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As clearing and grading of the new Tree Farm Subdivision continues at Maloney Grove Ave, the City of North Bend is providing some additional information regarding the site work - including grading activity - that is expected to occur during the coming weeks.
We hope answers to these FAQs are helpful. Residents with additional questions can contact Danna McCall at firstname.lastname@example.org.
Why are there so many trucks accessing the Tree Farm Site? These trucks are importing dirt to raise the elevation of the site.
Why does the City allow a property owner to import dirt - often called "fill" - into the site?
The City of North Bend respects private property rights. Additionally, there is no North Bend City Code - or in other local cities - that prevents a property owner from importing fill onto their property.
However, in order to import fill, the property owner (applicant) must obtain a Clearing and Grading Permit from the City of North Bend to import or excavate more than 50 cubic yards of material.
Furthermore, an applicant is required to undergo the SEPA (State Environmental Policy Act) process prior to obtaining a Grading Permit. During SEPA, the public is notified of proposed activities that could negatively or positively impact the earth, air, water, plants, animals, natural resources, environmental health (such as noise), shoreline (if applicable), housing, aesthetics, light and glare, recreation and historic or cultural preservation, transportation and public services.
Isn't fill expensive with all those trucks?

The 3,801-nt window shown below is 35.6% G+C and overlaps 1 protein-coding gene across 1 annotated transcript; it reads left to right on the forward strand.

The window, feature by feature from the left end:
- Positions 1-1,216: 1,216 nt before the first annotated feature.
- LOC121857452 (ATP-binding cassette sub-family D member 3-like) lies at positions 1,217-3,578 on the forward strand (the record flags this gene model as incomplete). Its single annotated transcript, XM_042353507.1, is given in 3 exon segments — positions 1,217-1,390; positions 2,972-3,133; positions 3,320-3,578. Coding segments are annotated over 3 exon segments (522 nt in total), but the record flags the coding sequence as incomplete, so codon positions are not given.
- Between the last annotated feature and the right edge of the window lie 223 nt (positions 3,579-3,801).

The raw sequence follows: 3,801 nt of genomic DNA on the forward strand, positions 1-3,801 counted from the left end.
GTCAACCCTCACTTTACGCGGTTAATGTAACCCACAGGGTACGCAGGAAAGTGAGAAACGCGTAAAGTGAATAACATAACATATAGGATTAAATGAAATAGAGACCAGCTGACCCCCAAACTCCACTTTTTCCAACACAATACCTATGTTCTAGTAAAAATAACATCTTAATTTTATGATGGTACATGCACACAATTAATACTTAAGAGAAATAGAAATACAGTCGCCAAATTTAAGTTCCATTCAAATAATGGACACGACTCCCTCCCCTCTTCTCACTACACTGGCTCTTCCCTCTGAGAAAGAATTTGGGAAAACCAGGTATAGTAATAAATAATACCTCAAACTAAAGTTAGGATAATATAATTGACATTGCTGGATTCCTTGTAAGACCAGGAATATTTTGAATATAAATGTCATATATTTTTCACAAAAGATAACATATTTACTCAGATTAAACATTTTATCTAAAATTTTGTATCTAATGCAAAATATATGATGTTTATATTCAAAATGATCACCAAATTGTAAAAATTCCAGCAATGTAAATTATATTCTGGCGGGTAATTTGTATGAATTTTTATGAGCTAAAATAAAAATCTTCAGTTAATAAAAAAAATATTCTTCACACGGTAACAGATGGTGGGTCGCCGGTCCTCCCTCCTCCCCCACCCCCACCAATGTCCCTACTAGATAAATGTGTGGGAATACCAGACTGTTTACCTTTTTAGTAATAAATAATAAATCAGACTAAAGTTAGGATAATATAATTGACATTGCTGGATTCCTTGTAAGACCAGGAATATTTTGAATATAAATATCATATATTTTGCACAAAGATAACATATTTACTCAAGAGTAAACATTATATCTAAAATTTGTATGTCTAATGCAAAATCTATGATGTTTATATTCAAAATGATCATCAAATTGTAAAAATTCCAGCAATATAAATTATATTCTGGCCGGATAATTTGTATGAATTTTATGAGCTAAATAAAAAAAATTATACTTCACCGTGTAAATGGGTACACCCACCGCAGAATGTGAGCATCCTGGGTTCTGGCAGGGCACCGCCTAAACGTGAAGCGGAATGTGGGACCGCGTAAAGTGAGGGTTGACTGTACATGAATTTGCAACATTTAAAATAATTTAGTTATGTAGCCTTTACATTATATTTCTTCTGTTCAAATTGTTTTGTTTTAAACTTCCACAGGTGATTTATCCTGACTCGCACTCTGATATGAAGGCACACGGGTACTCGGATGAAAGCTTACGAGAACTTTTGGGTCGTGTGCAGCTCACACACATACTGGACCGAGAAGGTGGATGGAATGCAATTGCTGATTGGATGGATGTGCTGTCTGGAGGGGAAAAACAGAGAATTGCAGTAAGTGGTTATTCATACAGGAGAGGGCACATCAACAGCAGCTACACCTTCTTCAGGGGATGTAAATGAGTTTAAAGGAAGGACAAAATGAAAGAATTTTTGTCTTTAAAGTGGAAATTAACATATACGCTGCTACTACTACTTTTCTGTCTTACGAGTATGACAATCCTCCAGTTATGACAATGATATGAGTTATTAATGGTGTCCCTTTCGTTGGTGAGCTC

Yes, importing fill is very expensive. The property owner and/or builder – not the city – pay(s) for the truck, truck labor, fill dirt, erosion control, etc. This expense is then typically wrapped into the cost of a new-construction home.
Why would an applicant choose to raise the elevation of a site?
In the case of the Tree Farm Subdivision, there are several reasons why the elevation is being raised:
First, the existing sanitary sewer system in the area is shallow, which decreases the likelihood of "Inflow and Infiltration" due to a shallow groundwater table. The side sewer pipes from future Tree Farm homes need to have ‘gravity slope’ into the sewer main, otherwise a sewer pump would be required for each home. A gravity sloping side sewer is significantly preferred over a home sewer pump as those can fail during power outages, causing a home's plumbing system to backup.
Second, the applicant’s project design sought to infiltrate much of site's stormwater. Because the seasonal high groundwater table is fairly shallow in this area, the additional soil provides some separation between future homes and groundwater table, which allows the stormwater to soak in and slowly infiltrate over time. [Note: The groundwater table in North Bend also fluctuates upward or downward each week.]
What about the City's roads? Won't the pavement be damaged?
With enough heavy truck usage, the existing pavement can deflect and become damaged. Because pavement overlays are very expensive, the City's Public Works Department was proactive, taking photos and measurements of the offsite pavement along Maloney Grove Road before Tree Farm Subdivision hauling began. If the pavement is noticeably damaged, then the applicant will be required to do offsite pavement overlay or pavement re-construction under the City's direction.
What about public safety because of so many trucks?
The Tree Farm Subdivision developer installed reduced speed limit signage and is required to provide a 6- foot wide gravel shoulder along Maloney Grove Ave for pedestrian passage. Additionally, traffic flaggers are present while trucks are hauling dirt and street sweeping is required to remove dirt, debris and rocks from the roadway.
City inspectors have also been reviewing contractor’s means and methods to ensure they comply with local codes and rules. The developer – not city taxpayers – incurs the cost of city employee inspection and review time, which is consistent with the City Council's mantra: ‘Growth Pays for Growth.’